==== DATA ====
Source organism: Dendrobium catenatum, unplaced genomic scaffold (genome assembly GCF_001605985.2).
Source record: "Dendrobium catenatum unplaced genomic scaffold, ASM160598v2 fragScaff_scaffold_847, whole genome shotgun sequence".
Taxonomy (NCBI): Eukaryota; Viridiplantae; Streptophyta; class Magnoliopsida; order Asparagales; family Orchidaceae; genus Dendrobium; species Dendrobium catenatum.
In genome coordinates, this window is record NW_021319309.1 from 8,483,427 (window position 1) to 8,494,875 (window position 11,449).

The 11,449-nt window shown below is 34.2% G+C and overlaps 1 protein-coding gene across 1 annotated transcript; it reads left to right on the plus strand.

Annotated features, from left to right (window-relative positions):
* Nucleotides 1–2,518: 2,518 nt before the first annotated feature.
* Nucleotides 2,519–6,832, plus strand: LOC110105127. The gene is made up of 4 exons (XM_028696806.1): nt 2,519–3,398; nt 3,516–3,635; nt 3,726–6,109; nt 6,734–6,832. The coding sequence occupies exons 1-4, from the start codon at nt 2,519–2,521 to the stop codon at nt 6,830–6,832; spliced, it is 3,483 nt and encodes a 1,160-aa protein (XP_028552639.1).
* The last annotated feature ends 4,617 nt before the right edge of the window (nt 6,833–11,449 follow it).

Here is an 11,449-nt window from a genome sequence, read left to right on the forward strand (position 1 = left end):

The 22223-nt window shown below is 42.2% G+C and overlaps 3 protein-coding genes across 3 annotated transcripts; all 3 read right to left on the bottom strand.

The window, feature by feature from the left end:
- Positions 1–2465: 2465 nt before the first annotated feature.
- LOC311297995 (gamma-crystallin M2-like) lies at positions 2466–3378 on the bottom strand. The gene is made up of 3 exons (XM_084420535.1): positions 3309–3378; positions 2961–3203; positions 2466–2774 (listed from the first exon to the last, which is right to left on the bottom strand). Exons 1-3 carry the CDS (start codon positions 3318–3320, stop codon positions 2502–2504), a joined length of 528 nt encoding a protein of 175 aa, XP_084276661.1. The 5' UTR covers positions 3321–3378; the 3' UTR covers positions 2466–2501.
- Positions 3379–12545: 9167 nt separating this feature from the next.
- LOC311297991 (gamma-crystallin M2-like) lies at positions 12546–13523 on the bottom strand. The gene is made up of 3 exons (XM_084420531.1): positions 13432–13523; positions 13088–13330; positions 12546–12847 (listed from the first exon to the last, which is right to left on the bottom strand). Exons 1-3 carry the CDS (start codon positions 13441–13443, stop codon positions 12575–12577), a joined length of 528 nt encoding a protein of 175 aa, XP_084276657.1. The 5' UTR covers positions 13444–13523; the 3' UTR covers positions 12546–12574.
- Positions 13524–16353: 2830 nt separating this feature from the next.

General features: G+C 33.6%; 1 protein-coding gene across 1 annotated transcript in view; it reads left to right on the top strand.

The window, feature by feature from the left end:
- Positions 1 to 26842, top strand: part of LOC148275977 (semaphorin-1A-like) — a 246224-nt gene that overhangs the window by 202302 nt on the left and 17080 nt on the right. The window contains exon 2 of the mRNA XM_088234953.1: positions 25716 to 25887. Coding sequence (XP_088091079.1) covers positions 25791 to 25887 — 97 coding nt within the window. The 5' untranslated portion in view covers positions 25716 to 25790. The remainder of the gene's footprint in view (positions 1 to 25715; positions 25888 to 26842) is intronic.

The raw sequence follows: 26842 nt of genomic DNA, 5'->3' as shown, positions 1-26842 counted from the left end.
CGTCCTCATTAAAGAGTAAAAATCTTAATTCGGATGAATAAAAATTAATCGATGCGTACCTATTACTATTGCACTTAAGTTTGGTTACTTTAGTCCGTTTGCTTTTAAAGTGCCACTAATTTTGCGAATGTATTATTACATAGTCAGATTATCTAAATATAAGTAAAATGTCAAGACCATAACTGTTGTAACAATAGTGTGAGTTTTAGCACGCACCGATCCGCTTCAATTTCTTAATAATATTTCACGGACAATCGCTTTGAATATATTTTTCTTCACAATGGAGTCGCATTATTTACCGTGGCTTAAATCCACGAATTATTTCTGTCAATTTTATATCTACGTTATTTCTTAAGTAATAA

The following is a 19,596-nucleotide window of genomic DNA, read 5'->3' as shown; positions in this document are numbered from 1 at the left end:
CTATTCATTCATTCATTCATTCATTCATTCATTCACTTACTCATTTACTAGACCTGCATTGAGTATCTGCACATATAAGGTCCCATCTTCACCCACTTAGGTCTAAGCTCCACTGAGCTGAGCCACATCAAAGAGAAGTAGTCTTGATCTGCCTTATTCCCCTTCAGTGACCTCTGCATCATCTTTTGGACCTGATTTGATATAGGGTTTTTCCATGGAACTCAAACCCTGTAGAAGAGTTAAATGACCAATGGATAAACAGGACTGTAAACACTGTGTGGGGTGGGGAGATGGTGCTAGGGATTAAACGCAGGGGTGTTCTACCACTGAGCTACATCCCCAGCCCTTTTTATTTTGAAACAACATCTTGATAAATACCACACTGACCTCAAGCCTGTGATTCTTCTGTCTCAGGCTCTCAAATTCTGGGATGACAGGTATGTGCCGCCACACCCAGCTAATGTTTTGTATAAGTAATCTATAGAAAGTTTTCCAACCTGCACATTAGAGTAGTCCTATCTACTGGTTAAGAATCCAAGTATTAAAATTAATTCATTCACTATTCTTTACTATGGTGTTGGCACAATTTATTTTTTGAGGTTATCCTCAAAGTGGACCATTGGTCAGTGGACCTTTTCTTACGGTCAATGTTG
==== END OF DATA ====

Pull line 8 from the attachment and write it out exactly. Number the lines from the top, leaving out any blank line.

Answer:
* Nucleotides 2,519–6,832, plus strand: LOC110105127. The gene is made up of 4 exons (XM_028696806.1): nt 2,519–3,398; nt 3,516–3,635; nt 3,726–6,109; nt 6,734–6,832. The coding sequence occupies exons 1-4, from the start codon at nt 2,519–2,521 to the stop codon at nt 6,830–6,832; spliced, it is 3,483 nt and encodes a 1,160-aa protein (XP_028552639.1).